Towards the end of June the children massed at Vendôme. Awed contemporaries spoke of thirty thousand, not one over twelve years of age. There were certainly many thousands of them, collected from all parts of the country, some of them simple peasants, whose parents in many cases had willingly let them go on their great mission. But there were also boys of noble birth who had slipped away from home to join Stephen and his following of "minor prophets" as the chroniclers called them. There were also girls amongst them, a few young priests, some monks and nuns, and a few older pilgrims, some drawn by piety, others, perhaps, from pity, and others, certainly, to share in the gifts that were showered upon them all. The bands came crowding into the town, but the town could not contain them all, and they encamped in the fields outside.
When the blessing of friendly priests had been given, and when the last sorrowing parents had given leave, the expedition started out southward. Nearly all of them went on foot and looked quite different from the seasoned veterans who had marched in the previous crusades. Instead, this eager army of Christendom was an assembly of bold adolescents and spirited boys and girls holding waxed tapers and waving perfumed censers. And if asked how they would accomplish what grown men could not, they replied that they were equal to the will of God and whatever He might wish for them, that they would humbly and gladly accept.
Stephen, as he thought befitted the leader, insisted on having a gaily-decorated cart for himself, with a canopy to shade him from the sun. At his side rode boys of noble birth, each rich enough to possess a horse. No one resented the inspired prophet travelling in comfort. On the contrary, he was treated as a saint, and locks of his hair and pieces of his garments were collected as precious relics. They took the road past Tours and Lyons, making for Marseilles. It was a painful journey. The summer was unusually hot. They depended on charity for their food, and although most people were happy to help such a holy cause, the drought left little to spare in the country, and water was scarce. Many of the children died by the wayside. Others dropped out and tried to wander home. By the time the little Crusade reached Marseilles, their numbers had been reduced from 30,000 to 7,000 children, by one estimate!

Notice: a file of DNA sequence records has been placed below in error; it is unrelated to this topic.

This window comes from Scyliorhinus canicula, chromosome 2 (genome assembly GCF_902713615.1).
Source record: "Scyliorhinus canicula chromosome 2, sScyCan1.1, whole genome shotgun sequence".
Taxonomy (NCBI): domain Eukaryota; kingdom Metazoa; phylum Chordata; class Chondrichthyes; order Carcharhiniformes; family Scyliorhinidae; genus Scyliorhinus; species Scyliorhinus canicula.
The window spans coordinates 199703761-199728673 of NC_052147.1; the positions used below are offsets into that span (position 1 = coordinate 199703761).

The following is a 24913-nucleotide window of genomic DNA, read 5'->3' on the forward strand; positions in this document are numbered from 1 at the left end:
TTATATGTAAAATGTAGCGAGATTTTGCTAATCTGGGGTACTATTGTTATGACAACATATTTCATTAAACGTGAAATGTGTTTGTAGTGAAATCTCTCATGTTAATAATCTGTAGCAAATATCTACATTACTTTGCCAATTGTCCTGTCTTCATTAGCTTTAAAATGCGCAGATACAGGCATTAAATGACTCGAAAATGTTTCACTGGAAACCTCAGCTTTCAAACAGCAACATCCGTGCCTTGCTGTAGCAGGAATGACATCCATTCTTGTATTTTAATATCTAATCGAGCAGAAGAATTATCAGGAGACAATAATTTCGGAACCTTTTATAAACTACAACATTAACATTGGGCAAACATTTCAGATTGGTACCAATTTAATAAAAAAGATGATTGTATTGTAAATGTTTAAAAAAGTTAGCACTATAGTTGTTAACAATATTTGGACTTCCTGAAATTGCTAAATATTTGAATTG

The citizens of Marseilles greeted the children kindly. Many found houses in which to lodge. Others encamped in the streets. The next morning the whole expedition rushed down to the harbor to see the sea divide before them. When the miracle did not take place, there was bitter disappointment. Some of the children turned against Stephen, crying that he had betrayed them, and began to retrace their steps. But most of them stayed on by the sea-side, expecting each morning that God would relent. After a few days, two agents of Satan appeared, merchants by trade, who, according to tradition, were Hugo Ferreus and William Porcus (i.e. Hugh the Iron and William the Pig). They offered to put ships at their disposal and to carry them free of charge, for the "glory of God," to Palestine. Stephen eagerly accepted the kindly offer. Seven vessels were hired by the merchants, and the children were taken aboard and set out to sea, as the priests on the deck sang "Veni Creator Spiritus." Eighteen years passed before there was any further news of them.
* * * * *
Meanwhile tales of Stephen's preaching had reached the Rhineland. The children of Germany were not to be outdone. A few weeks after Stephen had started on his mission, a boy called Nicholas, from a Rhineland village, began to preach the same message before the shrine of the Three Kings at Cologne. Like Stephen, he declared that children could do better than grown men, by their simple dependence on God Himself. He proclaimed that the sea would open to give them a path and that they would achieve their aim by the conversion of the infidel. Nicholas had a natural eloquence and was able to find eloquent disciples to carry his preaching further up and down the Rhineland. Within a few weeks an army of children had gathered at Cologne, ready to start out for Italy and the sea. It seems that the Germans were on an average slightly older than the French and that there were more girls with them. There was also a larger contingent of boys of the nobility, and a number of disreputable vagabonds. A few adults, mostly priests and nuns, also joined the movement. Many took up the pilgrims' costume with wide brim hats, walking staffs, gray coats and a cross sewn on their breasts.